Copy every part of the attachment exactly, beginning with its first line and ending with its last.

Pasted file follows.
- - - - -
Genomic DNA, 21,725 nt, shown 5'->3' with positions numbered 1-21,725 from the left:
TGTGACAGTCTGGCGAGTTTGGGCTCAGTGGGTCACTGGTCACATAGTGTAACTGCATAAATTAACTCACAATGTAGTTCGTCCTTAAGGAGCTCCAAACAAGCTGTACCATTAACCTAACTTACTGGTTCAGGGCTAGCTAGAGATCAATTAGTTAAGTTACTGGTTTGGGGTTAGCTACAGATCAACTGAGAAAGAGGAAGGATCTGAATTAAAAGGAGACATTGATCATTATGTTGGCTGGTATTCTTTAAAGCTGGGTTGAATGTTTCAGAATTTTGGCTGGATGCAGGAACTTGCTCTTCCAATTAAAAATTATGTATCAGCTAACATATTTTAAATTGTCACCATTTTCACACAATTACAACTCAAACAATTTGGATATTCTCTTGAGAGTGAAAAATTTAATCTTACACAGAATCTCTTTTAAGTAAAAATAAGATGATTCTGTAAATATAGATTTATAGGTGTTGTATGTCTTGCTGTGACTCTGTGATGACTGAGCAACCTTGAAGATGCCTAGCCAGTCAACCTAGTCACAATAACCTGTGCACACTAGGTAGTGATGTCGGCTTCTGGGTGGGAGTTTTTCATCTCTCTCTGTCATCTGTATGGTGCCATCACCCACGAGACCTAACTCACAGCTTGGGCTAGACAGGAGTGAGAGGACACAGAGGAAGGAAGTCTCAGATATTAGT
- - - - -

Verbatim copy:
Genomic DNA, 21,725 nt, shown 5'->3' with positions numbered 1-21,725 from the left:
TGTGACAGTCTGGCGAGTTTGGGCTCAGTGGGTCACTGGTCACATAGTGTAACTGCATAAATTAACTCACAATGTAGTTCGTCCTTAAGGAGCTCCAAACAAGCTGTACCATTAACCTAACTTACTGGTTCAGGGCTAGCTAGAGATCAATTAGTTAAGTTACTGGTTTGGGGTTAGCTACAGATCAACTGAGAAAGAGGAAGGATCTGAATTAAAAGGAGACATTGATCATTATGTTGGCTGGTATTCTTTAAAGCTGGGTTGAATGTTTCAGAATTTTGGCTGGATGCAGGAACTTGCTCTTCCAATTAAAAATTATGTATCAGCTAACATATTTTAAATTGTCACCATTTTCACACAATTACAACTCAAACAATTTGGATATTCTCTTGAGAGTGAAAAATTTAATCTTACACAGAATCTCTTTTAAGTAAAAATAAGATGATTCTGTAAATATAGATTTATAGGTGTTGTATGTCTTGCTGTGACTCTGTGATGACTGAGCAACCTTGAAGATGCCTAGCCAGTCAACCTAGTCACAATAACCTGTGCACACTAGGTAGTGATGTCGGCTTCTGGGTGGGAGTTTTTCATCTCTCTCTGTCATCTGTATGGTGCCATCACCCACGAGACCTAACTCACAGCTTGGGCTAGACAGGAGTGAGAGGACACAGAGGAAGGAAGTCTCAGATATTAGT